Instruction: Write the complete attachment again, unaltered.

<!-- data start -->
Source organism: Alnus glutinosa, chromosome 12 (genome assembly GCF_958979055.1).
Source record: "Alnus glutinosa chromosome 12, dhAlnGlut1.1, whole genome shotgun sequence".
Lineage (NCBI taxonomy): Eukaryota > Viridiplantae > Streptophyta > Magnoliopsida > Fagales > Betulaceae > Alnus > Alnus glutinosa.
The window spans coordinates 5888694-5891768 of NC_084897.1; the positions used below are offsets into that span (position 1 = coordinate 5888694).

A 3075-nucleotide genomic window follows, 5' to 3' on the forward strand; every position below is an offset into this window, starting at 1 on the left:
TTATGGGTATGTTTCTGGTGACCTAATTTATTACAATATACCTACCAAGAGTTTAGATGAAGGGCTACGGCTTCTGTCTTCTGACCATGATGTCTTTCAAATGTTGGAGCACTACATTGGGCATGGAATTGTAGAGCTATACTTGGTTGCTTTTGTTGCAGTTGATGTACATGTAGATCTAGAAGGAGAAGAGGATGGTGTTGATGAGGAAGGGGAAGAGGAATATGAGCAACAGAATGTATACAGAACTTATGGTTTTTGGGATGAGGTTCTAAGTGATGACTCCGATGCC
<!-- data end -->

Source organism: Alnus glutinosa, chromosome 12 (genome assembly GCF_958979055.1).
Source record: "Alnus glutinosa chromosome 12, dhAlnGlut1.1, whole genome shotgun sequence".
Lineage (NCBI taxonomy): Eukaryota > Viridiplantae > Streptophyta > Magnoliopsida > Fagales > Betulaceae > Alnus > Alnus glutinosa.
The window spans coordinates 5888694-5891768 of NC_084897.1; the positions used below are offsets into that span (position 1 = coordinate 5888694).

A 3075-nucleotide genomic window follows, 5' to 3' on the forward strand; every position below is an offset into this window, starting at 1 on the left:
TTATGGGTATGTTTCTGGTGACCTAATTTATTACAATATACCTACCAAGAGTTTAGATGAAGGGCTACGGCTTCTGTCTTCTGACCATGATGTCTTTCAAATGTTGGAGCACTACATTGGGCATGGAATTGTAGAGCTATACTTGGTTGCTTTTGTTGCAGTTGATGTACATGTAGATCTAGAAGGAGAAGAGGATGGTGTTGATGAGGAAGGGGAAGAGGAATATGAGCAACAGAATGTATACAGAACTTATGGTTTTTGGGATGAGGTTCTAAGTGATGACTCCGATGCC